In an article published in the July 17 edition of Bloomberg BNA’s “Daily Tax Report: State” regarding the implementation of the Revised Universal Unclaimed Property Act (RUUPA) in Illinois, Jennifer Borden said that the state could face legal challenges if they attempt to enforce the law retroactively as is currently proposed.

Said Borden: “That’s a retroactive application of the statute. That’s clearly unconstitutional, and that will have a really, really negative impact on Illinois businesses. So businesses incorporated the law exactly the way it was into their operations for a number of years, and now, all of a sudden, they will be penalized with payments to Illinois. It doesn’t make any sense.”

To read the entire article, click here.

Temple-Inland Decision in Delaware Changes Landscape in Unclaimed Property

Over the Fourth of July holiday, we celebrated our nation’s birthday and independence. The United States of America was formed 240 years ago with a Constitution that guaranteed certain liberties and promised a government that would not be as oppressive as King George’s rule.

Due process is the cornerstone of a government that is not arbitrary and is accountable to its citizens, which is why it was so fitting to kick off the Fourth’s festivities with a major win for the holder in Temple-Inland v. Cook.

In this closely-watched case, the holder challenged Delaware’s methodology in audit, alleging that the extended lookback period without a corresponding record retention requirement violated due process, as did the multi-state exposure. Temple-Inland also asserted that the state’s estimation methodology constituted a taking.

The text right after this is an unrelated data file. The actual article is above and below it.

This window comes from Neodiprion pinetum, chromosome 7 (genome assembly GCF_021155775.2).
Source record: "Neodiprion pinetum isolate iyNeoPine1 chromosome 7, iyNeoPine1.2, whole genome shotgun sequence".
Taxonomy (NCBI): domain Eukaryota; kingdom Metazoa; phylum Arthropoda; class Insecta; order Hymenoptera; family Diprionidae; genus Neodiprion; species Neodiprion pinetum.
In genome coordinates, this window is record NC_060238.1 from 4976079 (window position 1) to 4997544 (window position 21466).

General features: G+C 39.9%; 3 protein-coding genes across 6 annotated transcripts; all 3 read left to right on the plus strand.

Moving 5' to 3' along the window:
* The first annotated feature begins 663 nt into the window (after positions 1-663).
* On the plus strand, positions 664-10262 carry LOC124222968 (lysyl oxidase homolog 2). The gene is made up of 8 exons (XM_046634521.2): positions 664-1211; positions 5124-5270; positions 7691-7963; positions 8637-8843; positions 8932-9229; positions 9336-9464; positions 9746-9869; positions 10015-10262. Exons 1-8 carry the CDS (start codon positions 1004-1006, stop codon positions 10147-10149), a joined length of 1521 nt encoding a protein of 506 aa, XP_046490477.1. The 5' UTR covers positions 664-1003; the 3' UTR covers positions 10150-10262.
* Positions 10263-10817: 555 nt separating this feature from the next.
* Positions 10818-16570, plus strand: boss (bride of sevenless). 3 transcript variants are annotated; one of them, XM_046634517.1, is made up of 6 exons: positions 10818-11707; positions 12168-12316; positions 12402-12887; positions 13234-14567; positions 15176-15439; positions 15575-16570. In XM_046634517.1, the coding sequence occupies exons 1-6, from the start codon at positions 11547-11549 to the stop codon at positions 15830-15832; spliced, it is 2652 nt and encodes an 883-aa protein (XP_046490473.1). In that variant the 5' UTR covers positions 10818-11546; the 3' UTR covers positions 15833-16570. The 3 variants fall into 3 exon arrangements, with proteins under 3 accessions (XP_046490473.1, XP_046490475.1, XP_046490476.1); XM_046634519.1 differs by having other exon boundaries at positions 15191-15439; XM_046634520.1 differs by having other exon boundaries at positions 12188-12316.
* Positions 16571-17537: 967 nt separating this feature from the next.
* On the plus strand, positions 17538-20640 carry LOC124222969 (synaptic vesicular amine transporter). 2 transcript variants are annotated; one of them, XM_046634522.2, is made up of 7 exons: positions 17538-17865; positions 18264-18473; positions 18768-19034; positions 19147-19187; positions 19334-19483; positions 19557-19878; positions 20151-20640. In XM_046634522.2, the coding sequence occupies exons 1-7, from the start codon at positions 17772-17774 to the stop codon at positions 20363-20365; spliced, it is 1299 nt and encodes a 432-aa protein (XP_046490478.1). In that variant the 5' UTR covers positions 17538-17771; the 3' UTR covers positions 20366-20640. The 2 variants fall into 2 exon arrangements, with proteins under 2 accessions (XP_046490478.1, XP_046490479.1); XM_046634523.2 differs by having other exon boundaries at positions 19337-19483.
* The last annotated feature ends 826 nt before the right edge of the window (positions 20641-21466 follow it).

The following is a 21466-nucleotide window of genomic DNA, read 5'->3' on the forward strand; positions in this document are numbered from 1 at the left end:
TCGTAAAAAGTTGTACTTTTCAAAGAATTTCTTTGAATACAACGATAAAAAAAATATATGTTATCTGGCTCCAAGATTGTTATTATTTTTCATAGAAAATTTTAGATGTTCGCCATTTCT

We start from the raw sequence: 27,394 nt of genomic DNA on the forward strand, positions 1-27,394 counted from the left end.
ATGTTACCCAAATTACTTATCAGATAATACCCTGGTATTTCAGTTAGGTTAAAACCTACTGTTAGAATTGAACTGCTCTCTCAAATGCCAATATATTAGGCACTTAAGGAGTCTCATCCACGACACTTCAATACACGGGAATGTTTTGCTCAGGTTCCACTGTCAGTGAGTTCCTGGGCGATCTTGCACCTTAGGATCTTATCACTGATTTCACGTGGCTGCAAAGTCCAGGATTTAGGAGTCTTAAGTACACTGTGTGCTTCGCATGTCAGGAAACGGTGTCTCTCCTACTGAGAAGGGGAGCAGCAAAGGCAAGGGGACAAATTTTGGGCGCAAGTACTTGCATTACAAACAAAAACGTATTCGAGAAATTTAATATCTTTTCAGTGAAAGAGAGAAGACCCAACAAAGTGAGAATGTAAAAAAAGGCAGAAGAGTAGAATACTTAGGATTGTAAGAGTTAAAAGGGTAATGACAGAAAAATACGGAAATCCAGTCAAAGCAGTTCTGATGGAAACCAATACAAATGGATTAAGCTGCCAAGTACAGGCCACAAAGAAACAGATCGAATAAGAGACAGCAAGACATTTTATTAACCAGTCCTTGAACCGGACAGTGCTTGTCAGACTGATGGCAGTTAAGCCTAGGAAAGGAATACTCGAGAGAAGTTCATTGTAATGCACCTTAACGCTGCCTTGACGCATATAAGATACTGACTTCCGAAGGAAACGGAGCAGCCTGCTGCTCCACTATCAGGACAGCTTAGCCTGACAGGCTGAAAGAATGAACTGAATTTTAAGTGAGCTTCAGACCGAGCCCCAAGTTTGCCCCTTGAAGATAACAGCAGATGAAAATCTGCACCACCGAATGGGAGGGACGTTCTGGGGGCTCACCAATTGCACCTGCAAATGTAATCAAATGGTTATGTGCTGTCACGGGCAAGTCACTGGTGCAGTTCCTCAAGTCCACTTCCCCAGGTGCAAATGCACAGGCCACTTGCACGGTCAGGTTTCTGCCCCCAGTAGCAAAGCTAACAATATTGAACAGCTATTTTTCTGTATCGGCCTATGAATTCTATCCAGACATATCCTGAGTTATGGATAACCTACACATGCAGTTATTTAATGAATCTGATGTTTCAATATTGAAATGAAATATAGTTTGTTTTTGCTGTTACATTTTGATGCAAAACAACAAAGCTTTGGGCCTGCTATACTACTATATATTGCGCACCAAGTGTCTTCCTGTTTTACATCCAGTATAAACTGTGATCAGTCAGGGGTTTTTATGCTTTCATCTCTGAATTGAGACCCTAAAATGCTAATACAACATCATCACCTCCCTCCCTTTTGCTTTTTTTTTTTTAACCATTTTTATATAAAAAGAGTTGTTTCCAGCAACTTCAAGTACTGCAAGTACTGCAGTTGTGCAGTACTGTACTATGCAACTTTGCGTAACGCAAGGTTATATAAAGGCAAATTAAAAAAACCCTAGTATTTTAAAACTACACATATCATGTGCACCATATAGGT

Holders and advocates rejoiced that after nearly eight years of litigation,[1] an objective tribunal had finally reviewed the facts and law relevant to an unclaimed property audit and rendered a decision that resonated. As Judge Sleet observed, “To put the matter gently, defendants have engaged in a game of ‘gotcha’ that shocks the conscience.”

More specifically, Judge Sleet denounced the defendants for: waiting 22 years to audit Temple-Inland; exploiting loopholes in the applicable statute of limitations; failing to notify holders properly regarding the need to maintain unclaimed property records for longer than is standard; employing an unsound method of estimation; failing to articulate any legitimate state interest in the retroactive application of §1155; and ultimately subjecting Temple-Inland to multiple liabilities.

As background, in 2008, Temple-Inland received notice that it would be audited in order to determine its compliance with Delaware’s Unclaimed Property Law (“UPL”). The audit was to cover a 22-year time span (1986 through 2002).[2] The defendants relied on §1158, Delaware’s statute of limitations for state action against holders, to justify this extensive look-back period. That section permits the State Escheator to bring an action “at any time” if a holder fails to file an unclaimed property report in a given year.